P.S. The "time" it took for Crash Time to "crash" after booting up was just over four minutes. Which brings us neatly to:
Godzilla Unleashed (Wii)
- Publisher: Atari
- Developer: Pipeworks Software
This alleged brawler stars Godzilla and chums as you have never seen them before, and will never want to again.
The story mode sees you playing as everyone's favourite giant lizard. You get to explore an extensive selection of cityscapes, i.e. about five, all of which look like they were drawn in the dark. "Explore" is a bit strong as they are all tiny and can be circumnavigated in the time it takes to do a yawn.
Most missions involve destroying a load of power crystals. Sometimes enemies will try to stop you, but you can generally just pound them to death without any trouble or ignore them completely. However, there's no targeting system to speak of, so you often find yourself swiping at thin air instead of at the poorly animated robot dinosaur attacking you.
Characters are incredibly slow to pull off moves and lumber around the screen like dying monkeys. Sometimes enemies will suddenly become bored, and will wander off mid-fight to paw pointlessly at a defenceless skyscraper - leaving you to get on with the exciting task of kicking over power crystal number 489.
In some missions there are no power crystals at all, and your objective is to defeat all the monsters in the city. Or, as you'll quickly realise, to stay out of their way while they stove each others' heads in. Then you can jump in at the last moment to finish them off and be left as the last monster standing.
In theory, you use the buttons on the remote to punch and kick, while the buttons on the nunchuk are for distance weapons (breathing fire, for example) and blocking. Shaking the controllers and pressing different button combinations performs different moves, such as grapple, uppercut, parry and jump.
In practice, you can just press whatever you like and wave the controllers in the air like you just don't care and you'll still win. In fact I didn't even realise shaking the controllers and pressing the nunchuk buttons did anything till I was about ten levels into the game. And that was an accidental discovery; I was actually engaged in a conversation with a friend at the time, and happened to be gesticulating wildly while explaining how I feel about what I do for a living.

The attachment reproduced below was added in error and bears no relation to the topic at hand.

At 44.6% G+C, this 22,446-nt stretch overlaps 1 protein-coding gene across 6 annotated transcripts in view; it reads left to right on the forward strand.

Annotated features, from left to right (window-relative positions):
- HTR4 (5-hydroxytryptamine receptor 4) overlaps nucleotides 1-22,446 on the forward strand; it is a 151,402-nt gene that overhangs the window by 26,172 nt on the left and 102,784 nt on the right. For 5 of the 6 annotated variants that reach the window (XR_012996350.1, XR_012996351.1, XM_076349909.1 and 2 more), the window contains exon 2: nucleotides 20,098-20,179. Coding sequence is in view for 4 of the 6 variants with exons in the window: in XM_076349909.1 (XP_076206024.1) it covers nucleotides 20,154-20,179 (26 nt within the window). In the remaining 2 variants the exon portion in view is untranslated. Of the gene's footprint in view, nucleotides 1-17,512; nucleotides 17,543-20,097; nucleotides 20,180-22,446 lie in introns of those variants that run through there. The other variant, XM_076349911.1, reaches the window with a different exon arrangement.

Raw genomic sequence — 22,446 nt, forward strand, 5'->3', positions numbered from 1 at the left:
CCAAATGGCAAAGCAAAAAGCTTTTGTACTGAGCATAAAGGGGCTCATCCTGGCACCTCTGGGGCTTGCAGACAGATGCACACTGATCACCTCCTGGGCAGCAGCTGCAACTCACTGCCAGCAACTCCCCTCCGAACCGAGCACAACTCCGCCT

In short, Godzilla Unleashed is a terrible mess.
A-Train HX (Xbox 360)
- Publisher: 505 Games
- Developer: Artdink
Billed as "the ultimate city and train simulator", A-Train HX presents you with a series of cityscapes which you develop by building a transport infrastructure. However, it does not present you with any instructions as to how to go about this.
There's no in-game tutorial, which is a serious oversight for a game as insanely complicated as A-Train. The manual is useless; there's no quick start guide, just 40 pages of sentences like, "If you set the cutaway to the underground level, it is possible to build a materials yard underground (apart from inside or under mountains)."
You start out with a city that's already been built. After extensive fiddling with the game's seven billion menu screens, it's possible to work out how to build a train station and lay a track. But then you have to decide what kind of trains to run, and how frequently they should run, and whether they should carry cargo or people and so on and so on. You even get to draw up your own railway timetables.
Then there are buildings to construct, assuming you can work out how you're supposed to obtain the resources to construct them. You also can buy and sell shares in companies that process frozen foods and sell oats. It's not clear what this has to do with anything.
All this might sound highly appealing if you like trains, fiddly sim games and/or are mad. And I expect there's reward to be had here if you can be bothered to spend 17 hours working out what is going on, what you're supposed to do and how you're supposed to do it.
But there are much better sim games out there that don't cause huge frustration and confusion before you can even begin to enjoy playing them. Plus, they don't look ten years old. The visuals in A-Train are appalling, all flat buildings and dreadful textures and more pop-up than one of those websites with the free videos of ladies doing scissors.
The music's nice, all orchestral and swelling and when it snows you hear sleighbells. So one point for that. Otherwise A-Train HX is badly designed, poorly presented, overly complicated and utterly tedious.
Coded Arms: Contagion (PSP)
- Publisher: Konami
- Developer: Konami